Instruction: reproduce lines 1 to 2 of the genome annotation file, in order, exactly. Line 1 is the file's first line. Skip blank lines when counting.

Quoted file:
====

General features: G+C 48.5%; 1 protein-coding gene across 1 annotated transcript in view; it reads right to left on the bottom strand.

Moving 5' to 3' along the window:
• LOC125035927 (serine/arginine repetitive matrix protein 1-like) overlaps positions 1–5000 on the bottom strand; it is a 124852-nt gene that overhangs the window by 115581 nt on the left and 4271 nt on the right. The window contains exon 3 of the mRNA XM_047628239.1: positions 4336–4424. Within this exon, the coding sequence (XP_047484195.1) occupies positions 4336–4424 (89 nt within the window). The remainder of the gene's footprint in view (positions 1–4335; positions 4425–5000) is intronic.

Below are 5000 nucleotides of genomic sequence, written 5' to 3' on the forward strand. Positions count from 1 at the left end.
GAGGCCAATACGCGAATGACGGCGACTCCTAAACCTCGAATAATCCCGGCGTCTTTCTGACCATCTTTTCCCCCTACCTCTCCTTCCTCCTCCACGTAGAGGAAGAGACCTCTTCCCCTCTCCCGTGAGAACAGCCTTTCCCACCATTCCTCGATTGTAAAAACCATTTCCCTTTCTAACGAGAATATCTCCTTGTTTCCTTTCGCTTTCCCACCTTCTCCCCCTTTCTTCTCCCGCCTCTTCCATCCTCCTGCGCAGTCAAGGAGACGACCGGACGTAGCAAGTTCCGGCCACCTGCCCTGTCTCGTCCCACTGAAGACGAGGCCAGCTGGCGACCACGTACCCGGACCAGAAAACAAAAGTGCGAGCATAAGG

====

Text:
General features: G+C 48.5%; 1 protein-coding gene across 1 annotated transcript in view; it reads right to left on the bottom strand.

Moving 5' to 3' along the window: